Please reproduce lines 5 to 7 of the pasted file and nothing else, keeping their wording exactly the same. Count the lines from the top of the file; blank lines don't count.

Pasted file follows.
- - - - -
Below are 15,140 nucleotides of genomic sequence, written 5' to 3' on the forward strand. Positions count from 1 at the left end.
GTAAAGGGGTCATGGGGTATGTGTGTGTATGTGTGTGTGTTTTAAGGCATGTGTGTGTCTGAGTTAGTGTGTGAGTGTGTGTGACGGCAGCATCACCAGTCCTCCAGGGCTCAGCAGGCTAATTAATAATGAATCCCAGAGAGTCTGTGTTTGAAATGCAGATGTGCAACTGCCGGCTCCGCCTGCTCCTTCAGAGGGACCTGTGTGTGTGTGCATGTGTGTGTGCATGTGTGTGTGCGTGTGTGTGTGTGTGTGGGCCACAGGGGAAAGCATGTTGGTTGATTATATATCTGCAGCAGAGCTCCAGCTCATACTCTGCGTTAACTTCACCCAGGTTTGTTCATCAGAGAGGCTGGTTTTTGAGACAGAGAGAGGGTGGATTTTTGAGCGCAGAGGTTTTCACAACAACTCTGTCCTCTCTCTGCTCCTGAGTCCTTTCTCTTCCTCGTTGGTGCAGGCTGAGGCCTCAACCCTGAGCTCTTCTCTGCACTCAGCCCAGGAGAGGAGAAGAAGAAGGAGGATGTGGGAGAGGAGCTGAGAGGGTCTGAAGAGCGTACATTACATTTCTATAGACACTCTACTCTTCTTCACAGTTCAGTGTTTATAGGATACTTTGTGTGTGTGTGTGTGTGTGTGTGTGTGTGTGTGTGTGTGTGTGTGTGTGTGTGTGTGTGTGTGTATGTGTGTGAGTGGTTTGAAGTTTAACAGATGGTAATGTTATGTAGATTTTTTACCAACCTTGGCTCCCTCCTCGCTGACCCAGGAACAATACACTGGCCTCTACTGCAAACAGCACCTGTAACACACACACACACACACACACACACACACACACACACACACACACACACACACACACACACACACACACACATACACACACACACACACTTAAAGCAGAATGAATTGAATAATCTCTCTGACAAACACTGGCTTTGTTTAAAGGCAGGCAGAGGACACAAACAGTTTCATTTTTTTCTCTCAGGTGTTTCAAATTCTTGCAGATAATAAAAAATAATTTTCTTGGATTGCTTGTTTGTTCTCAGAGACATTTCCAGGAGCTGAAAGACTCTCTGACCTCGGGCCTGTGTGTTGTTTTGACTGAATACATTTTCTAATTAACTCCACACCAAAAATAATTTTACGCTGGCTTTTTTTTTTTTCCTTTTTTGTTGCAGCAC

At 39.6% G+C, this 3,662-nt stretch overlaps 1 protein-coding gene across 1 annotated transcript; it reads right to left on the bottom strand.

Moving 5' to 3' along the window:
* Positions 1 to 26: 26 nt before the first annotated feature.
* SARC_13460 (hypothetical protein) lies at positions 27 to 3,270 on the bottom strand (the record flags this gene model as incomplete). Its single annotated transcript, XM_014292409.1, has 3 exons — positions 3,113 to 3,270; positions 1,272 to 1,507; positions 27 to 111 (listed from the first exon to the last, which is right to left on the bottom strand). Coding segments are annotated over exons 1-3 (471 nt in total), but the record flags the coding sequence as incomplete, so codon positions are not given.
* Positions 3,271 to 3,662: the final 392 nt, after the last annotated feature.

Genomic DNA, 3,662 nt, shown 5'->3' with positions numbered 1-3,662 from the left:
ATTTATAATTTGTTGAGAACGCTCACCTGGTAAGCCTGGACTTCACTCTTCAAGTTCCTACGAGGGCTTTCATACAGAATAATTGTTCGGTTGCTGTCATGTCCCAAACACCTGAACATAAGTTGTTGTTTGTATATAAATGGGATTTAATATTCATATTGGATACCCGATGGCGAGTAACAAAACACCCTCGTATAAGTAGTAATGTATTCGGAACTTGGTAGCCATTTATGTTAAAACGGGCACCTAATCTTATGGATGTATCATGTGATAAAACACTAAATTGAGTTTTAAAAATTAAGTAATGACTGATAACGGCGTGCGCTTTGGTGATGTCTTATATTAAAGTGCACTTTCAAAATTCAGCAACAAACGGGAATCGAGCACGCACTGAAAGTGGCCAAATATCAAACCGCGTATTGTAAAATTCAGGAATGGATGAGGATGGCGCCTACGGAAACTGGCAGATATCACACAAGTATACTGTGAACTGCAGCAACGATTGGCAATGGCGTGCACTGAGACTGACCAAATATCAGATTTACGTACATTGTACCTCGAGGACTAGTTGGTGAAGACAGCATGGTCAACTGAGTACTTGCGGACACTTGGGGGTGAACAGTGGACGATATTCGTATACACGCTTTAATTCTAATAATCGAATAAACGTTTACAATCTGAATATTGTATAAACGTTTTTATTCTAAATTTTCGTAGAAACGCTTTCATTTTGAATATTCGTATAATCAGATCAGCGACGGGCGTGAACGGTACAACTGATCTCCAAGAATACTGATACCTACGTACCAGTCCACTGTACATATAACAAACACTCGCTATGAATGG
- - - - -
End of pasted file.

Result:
* Positions 1 to 26: 26 nt before the first annotated feature.
* SARC_13460 (hypothetical protein) lies at positions 27 to 3,270 on the bottom strand (the record flags this gene model as incomplete). Its single annotated transcript, XM_014292409.1, has 3 exons — positions 3,113 to 3,270; positions 1,272 to 1,507; positions 27 to 111 (listed from the first exon to the last, which is right to left on the bottom strand). Coding segments are annotated over exons 1-3 (471 nt in total), but the record flags the coding sequence as incomplete, so codon positions are not given.
* Positions 3,271 to 3,662: the final 392 nt, after the last annotated feature.